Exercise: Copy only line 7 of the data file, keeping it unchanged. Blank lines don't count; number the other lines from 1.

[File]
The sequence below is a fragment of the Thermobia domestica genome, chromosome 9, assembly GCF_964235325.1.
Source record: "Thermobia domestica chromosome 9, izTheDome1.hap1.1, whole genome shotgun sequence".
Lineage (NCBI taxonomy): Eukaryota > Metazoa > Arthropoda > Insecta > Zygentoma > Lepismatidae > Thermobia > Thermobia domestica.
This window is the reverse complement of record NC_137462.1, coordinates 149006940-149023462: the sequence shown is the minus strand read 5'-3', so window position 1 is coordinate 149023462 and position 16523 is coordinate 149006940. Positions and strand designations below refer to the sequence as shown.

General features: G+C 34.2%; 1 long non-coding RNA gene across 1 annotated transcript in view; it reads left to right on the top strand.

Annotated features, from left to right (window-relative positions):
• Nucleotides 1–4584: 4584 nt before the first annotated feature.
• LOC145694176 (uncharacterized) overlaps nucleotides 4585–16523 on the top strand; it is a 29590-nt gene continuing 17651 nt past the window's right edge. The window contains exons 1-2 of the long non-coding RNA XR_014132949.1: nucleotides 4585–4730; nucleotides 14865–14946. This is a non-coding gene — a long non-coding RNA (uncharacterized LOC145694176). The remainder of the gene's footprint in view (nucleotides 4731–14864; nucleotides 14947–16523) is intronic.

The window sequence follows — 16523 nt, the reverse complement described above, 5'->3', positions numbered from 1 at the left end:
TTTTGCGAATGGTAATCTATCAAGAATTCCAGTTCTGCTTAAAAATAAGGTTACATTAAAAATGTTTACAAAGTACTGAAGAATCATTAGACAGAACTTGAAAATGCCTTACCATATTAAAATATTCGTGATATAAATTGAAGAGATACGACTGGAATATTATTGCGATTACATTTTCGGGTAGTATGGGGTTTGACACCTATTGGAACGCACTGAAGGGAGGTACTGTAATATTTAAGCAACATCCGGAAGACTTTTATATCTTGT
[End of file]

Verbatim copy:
• Nucleotides 1–4584: 4584 nt before the first annotated feature.